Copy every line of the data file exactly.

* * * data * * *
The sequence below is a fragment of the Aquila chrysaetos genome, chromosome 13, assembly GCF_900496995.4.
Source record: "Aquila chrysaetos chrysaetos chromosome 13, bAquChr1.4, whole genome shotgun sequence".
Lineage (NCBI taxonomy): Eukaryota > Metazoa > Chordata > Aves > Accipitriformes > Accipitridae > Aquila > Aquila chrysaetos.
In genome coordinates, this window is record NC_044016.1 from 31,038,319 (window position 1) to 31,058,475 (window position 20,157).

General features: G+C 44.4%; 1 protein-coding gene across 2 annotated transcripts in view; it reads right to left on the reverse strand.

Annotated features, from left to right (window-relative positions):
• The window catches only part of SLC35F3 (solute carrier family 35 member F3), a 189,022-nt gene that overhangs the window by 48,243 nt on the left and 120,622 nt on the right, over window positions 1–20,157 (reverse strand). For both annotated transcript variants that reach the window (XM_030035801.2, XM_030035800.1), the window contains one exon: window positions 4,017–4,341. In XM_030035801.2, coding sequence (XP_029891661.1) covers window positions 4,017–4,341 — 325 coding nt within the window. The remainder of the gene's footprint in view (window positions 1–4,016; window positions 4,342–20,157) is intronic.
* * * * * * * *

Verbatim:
The sequence below is a fragment of the Aquila chrysaetos genome, chromosome 13, assembly GCF_900496995.4.
Source record: "Aquila chrysaetos chrysaetos chromosome 13, bAquChr1.4, whole genome shotgun sequence".
Lineage (NCBI taxonomy): Eukaryota > Metazoa > Chordata > Aves > Accipitriformes > Accipitridae > Aquila > Aquila chrysaetos.
In genome coordinates, this window is record NC_044016.1 from 31,038,319 (window position 1) to 31,058,475 (window position 20,157).

General features: G+C 44.4%; 1 protein-coding gene across 2 annotated transcripts in view; it reads right to left on the reverse strand.

Annotated features, from left to right (window-relative positions):
• The window catches only part of SLC35F3 (solute carrier family 35 member F3), a 189,022-nt gene that overhangs the window by 48,243 nt on the left and 120,622 nt on the right, over window positions 1–20,157 (reverse strand). For both annotated transcript variants that reach the window (XM_030035801.2, XM_030035800.1), the window contains one exon: window positions 4,017–4,341. In XM_030035801.2, coding sequence (XP_029891661.1) covers window positions 4,017–4,341 — 325 coding nt within the window. The remainder of the gene's footprint in view (window positions 1–4,016; window positions 4,342–20,157) is intronic.